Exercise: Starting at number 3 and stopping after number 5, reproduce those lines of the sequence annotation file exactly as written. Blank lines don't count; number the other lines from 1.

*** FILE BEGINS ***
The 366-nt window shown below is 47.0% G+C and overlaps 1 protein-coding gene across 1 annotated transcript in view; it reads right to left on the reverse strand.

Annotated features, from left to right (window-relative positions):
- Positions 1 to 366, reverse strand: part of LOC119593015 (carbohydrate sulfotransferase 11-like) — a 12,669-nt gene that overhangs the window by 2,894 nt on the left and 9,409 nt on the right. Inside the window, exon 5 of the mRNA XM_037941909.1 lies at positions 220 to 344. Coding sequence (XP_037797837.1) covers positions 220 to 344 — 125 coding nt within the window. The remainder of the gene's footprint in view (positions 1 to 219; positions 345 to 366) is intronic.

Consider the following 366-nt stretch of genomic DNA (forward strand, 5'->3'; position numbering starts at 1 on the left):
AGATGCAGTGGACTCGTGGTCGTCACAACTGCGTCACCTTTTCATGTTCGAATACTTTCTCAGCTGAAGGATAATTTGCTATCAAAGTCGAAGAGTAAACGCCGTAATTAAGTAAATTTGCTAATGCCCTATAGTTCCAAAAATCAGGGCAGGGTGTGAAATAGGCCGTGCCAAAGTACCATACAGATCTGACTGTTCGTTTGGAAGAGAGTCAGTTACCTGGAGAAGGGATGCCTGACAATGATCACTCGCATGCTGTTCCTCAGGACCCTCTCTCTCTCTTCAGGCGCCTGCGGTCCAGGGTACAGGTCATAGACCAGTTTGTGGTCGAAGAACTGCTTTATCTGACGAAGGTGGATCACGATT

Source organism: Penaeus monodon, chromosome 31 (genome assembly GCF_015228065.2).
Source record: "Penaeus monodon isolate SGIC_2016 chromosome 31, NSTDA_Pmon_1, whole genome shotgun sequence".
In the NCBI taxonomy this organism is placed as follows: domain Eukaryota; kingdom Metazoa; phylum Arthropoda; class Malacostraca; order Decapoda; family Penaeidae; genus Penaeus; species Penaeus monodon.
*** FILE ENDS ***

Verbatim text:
- Positions 1 to 366, reverse strand: part of LOC119593015 (carbohydrate sulfotransferase 11-like) — a 12,669-nt gene that overhangs the window by 2,894 nt on the left and 9,409 nt on the right. Inside the window, exon 5 of the mRNA XM_037941909.1 lies at positions 220 to 344. Coding sequence (XP_037797837.1) covers positions 220 to 344 — 125 coding nt within the window. The remainder of the gene's footprint in view (positions 1 to 219; positions 345 to 366) is intronic.

Consider the following 366-nt stretch of genomic DNA (forward strand, 5'->3'; position numbering starts at 1 on the left):
AGATGCAGTGGACTCGTGGTCGTCACAACTGCGTCACCTTTTCATGTTCGAATACTTTCTCAGCTGAAGGATAATTTGCTATCAAAGTCGAAGAGTAAACGCCGTAATTAAGTAAATTTGCTAATGCCCTATAGTTCCAAAAATCAGGGCAGGGTGTGAAATAGGCCGTGCCAAAGTACCATACAGATCTGACTGTTCGTTTGGAAGAGAGTCAGTTACCTGGAGAAGGGATGCCTGACAATGATCACTCGCATGCTGTTCCTCAGGACCCTCTCTCTCTCTTCAGGCGCCTGCGGTCCAGGGTACAGGTCATAGACCAGTTTGTGGTCGAAGAACTGCTTTATCTGACGAAGGTGGATCACGATT